People have rules about this kind of thing: I always finish the book; or I only read books by women; or I can’t be bothered with books that are more than 100 pages; or I only read when there’s an R in the month. One friend says, ‘If I start a book I always finish it.’
Seriously – why finish every book? Why make a rule of it? Why do readers think they need to, unless they think they should carry on? It’s an irrational position, an act of faith.
Finding the hidden treasure
Part of me understands that every book might have some hidden treasure. And I can see that if I stop reading, I’ll never find it. I like to be sure of the treasure in the book from fairly early on. If I don’t see it then the book gets tossed aside. In truth, that means it is left in the pile of books on bedside table, slowly sinking to the bottom, and moved on to the Oxfam books pile when I decide to tidy up. Or returned to the TBR shelf to sit awhile. This is what has happened to The Luminaries by Eleanor Catton. I’m not yet sure whether I have abandoned it or not.
Letting it go
Abandoning a book is a pretty serious action, an indictment, a judgement. So I don’t do it lightly. I decide when I don’t believe the book will get any better. Usually it happens when I fail to feel any interest in the characters. It’s rare, but it happens. If the characters are boring, or lacklustre or facing dilemmas that just don’t seem very important, well I can’t see any point in continuing. There are better things to do and better books to read.
I’m not going to identify the books, because I have no reason for drawing attention to them and my evaluation of them may not be yours. Except I will mention Dombey and Sons, by Charles Dickens, which just seemed to go on and on – but I may get back to it one day!
Not letting it go
Some books contain pretty nasty characters, in whose company you are really not very comfortable. I think of the main character in Money by Martin Amis. He is gross. But that is really the point. Or take Wuthering Heights, by Emily Bronte. The book is full of very selfish characters who behave very badly towards each other. And it doesn’t even end happily. Of course, just because the characters are not sympathetic, it doesn’t mean the book is not worth reading.
Recently I posted about hard-to-read books. Some of those were originally abandoned, but then I managed to get back to them. For example, I found it very hard indeed to read the novella Chasing the King of Hearts, by Hanna Krall. It was one of my five World Book recommendations this year. I am really glad I did return to it. You should read it if you haven’t yet.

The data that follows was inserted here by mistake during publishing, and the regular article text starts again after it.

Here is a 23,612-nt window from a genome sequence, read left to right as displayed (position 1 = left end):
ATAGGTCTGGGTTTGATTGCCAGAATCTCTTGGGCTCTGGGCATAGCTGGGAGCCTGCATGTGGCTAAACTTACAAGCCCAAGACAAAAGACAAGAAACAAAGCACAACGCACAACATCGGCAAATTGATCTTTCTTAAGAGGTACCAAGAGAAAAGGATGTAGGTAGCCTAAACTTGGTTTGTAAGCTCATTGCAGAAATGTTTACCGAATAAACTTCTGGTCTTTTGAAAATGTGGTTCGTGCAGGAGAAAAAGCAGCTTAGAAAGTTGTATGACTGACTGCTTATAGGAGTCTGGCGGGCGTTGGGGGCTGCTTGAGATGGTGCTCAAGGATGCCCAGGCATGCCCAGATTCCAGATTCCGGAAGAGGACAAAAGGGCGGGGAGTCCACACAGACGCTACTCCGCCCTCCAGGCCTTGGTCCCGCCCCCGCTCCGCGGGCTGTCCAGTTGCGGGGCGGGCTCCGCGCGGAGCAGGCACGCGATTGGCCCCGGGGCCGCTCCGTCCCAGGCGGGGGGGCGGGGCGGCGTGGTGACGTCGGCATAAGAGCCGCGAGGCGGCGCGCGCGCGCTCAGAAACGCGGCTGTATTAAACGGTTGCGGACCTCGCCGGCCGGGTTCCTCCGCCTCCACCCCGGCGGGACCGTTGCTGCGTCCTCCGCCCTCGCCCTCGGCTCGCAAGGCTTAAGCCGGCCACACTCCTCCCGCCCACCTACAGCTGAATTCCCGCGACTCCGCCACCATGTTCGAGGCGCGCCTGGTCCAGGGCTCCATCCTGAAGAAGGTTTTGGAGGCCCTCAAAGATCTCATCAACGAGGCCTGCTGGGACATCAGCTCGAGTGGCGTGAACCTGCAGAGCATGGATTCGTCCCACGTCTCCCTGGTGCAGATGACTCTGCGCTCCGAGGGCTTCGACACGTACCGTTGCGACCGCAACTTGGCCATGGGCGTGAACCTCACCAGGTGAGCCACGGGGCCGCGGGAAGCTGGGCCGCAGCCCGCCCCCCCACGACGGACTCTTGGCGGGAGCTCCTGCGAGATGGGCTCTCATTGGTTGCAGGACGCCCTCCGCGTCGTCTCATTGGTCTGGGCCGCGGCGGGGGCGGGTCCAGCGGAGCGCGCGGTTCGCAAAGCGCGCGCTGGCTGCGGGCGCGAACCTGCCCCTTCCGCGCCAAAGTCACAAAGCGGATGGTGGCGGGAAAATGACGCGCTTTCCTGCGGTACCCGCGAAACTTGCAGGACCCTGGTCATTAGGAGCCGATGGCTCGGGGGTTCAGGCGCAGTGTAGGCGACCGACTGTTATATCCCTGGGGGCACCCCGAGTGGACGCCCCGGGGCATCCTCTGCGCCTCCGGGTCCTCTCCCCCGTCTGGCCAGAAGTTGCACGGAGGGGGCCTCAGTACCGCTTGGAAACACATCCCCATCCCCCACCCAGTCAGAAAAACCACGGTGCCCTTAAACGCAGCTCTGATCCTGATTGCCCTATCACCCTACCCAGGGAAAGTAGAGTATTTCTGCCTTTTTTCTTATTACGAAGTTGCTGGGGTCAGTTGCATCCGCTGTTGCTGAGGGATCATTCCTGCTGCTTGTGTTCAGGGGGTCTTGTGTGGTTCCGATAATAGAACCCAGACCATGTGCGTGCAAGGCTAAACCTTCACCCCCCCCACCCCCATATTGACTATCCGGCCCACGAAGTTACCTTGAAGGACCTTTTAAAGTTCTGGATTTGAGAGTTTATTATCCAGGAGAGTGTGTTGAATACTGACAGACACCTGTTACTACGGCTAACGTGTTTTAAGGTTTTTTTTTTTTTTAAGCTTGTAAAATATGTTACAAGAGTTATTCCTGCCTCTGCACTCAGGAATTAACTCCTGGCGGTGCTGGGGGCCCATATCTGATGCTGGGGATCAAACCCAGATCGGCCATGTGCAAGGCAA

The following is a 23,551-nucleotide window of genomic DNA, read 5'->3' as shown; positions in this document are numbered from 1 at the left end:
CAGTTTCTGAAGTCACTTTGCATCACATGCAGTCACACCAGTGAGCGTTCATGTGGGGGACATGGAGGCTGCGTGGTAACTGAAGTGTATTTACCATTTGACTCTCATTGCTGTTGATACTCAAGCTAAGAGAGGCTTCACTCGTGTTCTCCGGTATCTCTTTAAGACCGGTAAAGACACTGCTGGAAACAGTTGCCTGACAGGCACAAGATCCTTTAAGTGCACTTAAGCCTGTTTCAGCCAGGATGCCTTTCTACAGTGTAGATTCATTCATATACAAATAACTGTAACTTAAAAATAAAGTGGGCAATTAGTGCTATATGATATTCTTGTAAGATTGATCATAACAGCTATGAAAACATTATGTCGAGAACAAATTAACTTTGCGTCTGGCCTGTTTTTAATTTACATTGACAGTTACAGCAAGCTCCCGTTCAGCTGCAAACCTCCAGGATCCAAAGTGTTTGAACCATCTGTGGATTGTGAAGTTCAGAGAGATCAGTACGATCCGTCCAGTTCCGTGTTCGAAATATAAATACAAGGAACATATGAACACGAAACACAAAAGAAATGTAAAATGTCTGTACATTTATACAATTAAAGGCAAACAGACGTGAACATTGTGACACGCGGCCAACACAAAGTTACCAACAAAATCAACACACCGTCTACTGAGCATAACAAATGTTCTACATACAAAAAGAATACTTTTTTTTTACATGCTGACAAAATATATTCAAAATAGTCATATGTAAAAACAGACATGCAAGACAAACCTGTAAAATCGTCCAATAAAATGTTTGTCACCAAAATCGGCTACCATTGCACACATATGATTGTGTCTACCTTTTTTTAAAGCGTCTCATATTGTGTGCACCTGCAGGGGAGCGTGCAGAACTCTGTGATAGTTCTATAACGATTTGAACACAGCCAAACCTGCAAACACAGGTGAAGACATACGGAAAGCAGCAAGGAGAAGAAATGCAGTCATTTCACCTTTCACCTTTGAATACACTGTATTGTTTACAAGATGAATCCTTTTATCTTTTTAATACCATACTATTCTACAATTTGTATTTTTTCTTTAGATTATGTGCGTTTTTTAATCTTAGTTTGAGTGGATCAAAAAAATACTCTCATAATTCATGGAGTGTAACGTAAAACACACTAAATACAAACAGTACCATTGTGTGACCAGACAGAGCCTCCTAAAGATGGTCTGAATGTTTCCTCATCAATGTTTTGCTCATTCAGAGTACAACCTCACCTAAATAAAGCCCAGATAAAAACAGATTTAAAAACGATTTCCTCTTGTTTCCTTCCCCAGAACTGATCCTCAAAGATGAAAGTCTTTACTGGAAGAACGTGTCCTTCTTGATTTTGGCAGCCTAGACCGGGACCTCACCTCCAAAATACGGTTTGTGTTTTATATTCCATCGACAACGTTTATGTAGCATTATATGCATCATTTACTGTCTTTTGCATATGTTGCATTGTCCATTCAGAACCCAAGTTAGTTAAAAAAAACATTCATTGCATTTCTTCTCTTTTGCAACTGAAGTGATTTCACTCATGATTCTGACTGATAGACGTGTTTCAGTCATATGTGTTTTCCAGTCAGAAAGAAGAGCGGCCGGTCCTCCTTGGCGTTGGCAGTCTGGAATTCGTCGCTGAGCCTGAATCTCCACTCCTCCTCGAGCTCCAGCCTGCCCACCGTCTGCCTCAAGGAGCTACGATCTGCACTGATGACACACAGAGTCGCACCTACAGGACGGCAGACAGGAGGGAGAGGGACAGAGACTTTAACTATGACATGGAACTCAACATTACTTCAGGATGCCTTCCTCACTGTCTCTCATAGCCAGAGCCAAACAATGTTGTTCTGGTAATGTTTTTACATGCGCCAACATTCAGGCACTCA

Throwing them out
Perhaps it’s the same people who never give up on reading a book who keep every book they ever bought. I wouldn’t have space in my cottage for my cat and my piano if I had done that. The unfinished, the duplicates, the unwanted gifts, the read-but-happy-to-give-away, the unreturned loans, the out of date non-fiction, the painful reminders – all these can go. Other readers can take them in. Perhaps they will make different judgements.
I like this take on the issue from the Guardian Review in May 2014 by Tom Gauld.
What other people do
Goodreads listed the top 5 most abandoned books in July last year (from a straw poll – ie what follows is not to be considered as proper research):
- Casual Vacancy by JK Rowling
- Fifty Shades of Grey by EL James
- Eat, Pray, Love by Elizabeth Gilbert
- The Girl with the Dragon Tattoo by Stieg Larsson
- Wicked by Gregory Maguire
I notice that these books all had big reputations, so perhaps the abandoners were not their natural readers. And some people perhaps were put off by authors who use two initials in place of a first name.
And the 5 most abandoned classics – same source
- Catch-22 by Joseph Heller (?really???)
- Lord of the Rings by JR Tolkein (there you go again!)
- Ulysses by James Joyce
- Moby-Dick by Herman Melville
- Atlas Shrugged by Ayn Rand
Goodreads suggested that 38.1% of readers will continue reading to the end. The writer Peter Wild when he reported on the Goodreads statistics, wrote that these people think that abandoning a book is a kind of heresy. Others quit after a chapter or (this may be a joke) 100 pages minus the reader’s age.
But whatever our practice it’s good isn’t it that readers don’t say, ‘I was disappointed by a book once. Never read a book again’!
Do you abandon books that disappoint you? If you stick with a book, tell us why!
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